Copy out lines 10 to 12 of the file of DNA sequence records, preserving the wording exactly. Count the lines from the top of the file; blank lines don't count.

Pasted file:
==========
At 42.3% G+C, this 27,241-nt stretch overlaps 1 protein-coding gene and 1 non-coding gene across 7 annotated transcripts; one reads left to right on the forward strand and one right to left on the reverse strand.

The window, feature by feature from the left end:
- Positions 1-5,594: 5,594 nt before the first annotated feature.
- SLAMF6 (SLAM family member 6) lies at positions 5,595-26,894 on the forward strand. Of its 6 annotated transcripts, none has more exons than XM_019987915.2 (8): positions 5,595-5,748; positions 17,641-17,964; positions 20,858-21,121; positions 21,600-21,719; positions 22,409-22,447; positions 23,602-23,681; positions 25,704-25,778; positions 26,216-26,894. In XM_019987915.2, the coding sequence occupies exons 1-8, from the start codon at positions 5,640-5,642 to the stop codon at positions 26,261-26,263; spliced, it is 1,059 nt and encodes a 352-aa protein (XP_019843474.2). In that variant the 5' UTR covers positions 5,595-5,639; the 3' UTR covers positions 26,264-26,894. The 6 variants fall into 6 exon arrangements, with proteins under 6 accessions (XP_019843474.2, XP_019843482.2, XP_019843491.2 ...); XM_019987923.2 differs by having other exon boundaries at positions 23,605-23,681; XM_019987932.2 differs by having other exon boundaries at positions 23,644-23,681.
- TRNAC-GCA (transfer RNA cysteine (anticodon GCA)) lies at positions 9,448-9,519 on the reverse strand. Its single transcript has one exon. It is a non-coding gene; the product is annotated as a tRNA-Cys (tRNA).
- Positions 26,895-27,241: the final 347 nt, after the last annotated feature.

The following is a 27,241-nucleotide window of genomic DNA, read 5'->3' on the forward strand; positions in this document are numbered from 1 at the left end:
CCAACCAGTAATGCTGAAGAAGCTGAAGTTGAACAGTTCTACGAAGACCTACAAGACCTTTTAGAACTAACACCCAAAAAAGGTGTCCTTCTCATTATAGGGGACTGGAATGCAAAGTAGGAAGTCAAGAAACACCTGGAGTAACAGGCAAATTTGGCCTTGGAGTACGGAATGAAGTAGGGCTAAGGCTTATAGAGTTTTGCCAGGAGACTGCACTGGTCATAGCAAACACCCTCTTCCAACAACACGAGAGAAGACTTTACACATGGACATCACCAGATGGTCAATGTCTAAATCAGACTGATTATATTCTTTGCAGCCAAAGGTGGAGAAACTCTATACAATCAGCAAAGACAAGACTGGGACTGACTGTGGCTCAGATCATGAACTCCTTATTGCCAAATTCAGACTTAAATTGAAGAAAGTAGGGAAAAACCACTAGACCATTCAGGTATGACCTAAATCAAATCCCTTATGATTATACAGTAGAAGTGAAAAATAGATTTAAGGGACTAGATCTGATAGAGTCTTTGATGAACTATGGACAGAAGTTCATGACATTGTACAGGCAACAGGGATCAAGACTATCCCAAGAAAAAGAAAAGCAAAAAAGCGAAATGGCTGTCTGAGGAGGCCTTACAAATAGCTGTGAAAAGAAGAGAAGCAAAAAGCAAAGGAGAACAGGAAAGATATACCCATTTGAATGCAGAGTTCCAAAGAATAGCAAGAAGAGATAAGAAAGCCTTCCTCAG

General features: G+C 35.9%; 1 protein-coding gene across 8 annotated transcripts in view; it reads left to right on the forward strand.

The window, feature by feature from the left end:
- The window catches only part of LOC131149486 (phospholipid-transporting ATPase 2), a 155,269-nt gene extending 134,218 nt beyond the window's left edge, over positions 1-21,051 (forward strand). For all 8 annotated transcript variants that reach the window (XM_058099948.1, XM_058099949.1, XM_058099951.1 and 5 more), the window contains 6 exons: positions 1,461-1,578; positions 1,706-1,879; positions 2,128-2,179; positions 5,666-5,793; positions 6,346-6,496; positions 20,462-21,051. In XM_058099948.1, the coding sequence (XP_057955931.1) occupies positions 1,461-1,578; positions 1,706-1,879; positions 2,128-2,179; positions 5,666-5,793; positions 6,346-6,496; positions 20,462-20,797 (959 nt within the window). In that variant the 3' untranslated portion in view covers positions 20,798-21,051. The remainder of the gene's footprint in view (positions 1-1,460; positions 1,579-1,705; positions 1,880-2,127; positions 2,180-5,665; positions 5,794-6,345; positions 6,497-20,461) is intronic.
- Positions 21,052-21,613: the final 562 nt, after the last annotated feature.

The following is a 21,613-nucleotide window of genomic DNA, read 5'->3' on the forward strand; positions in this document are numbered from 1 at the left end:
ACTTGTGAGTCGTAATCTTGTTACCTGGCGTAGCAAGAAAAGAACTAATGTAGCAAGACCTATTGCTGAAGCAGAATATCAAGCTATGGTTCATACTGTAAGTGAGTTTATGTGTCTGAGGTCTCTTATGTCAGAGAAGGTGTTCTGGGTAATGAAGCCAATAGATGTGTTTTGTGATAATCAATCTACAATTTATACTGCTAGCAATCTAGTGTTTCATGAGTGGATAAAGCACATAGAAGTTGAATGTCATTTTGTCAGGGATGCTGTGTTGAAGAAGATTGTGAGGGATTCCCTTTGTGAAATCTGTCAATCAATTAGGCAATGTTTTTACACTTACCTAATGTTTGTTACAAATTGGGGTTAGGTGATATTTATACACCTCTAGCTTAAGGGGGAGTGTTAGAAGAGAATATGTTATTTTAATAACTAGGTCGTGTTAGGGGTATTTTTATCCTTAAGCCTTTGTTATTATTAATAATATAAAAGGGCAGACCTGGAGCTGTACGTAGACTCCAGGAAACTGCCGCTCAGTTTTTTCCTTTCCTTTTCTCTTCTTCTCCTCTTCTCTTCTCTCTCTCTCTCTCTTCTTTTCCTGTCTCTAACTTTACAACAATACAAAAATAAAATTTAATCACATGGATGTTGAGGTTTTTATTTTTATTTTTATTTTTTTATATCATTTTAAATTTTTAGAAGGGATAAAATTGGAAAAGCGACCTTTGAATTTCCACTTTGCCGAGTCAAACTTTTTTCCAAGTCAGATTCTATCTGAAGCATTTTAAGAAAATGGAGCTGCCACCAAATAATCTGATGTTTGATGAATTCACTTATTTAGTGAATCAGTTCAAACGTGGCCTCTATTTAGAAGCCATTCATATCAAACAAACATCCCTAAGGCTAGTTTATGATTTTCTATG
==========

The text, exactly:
The window, feature by feature from the left end:
- The window catches only part of LOC131149486 (phospholipid-transporting ATPase 2), a 155,269-nt gene extending 134,218 nt beyond the window's left edge, over positions 1-21,051 (forward strand). For all 8 annotated transcript variants that reach the window (XM_058099948.1, XM_058099949.1, XM_058099951.1 and 5 more), the window contains 6 exons: positions 1,461-1,578; positions 1,706-1,879; positions 2,128-2,179; positions 5,666-5,793; positions 6,346-6,496; positions 20,462-21,051. In XM_058099948.1, the coding sequence (XP_057955931.1) occupies positions 1,461-1,578; positions 1,706-1,879; positions 2,128-2,179; positions 5,666-5,793; positions 6,346-6,496; positions 20,462-20,797 (959 nt within the window). In that variant the 3' untranslated portion in view covers positions 20,798-21,051. The remainder of the gene's footprint in view (positions 1-1,460; positions 1,579-1,705; positions 1,880-2,127; positions 2,180-5,665; positions 5,794-6,345; positions 6,497-20,461) is intronic.
- Positions 21,052-21,613: the final 562 nt, after the last annotated feature.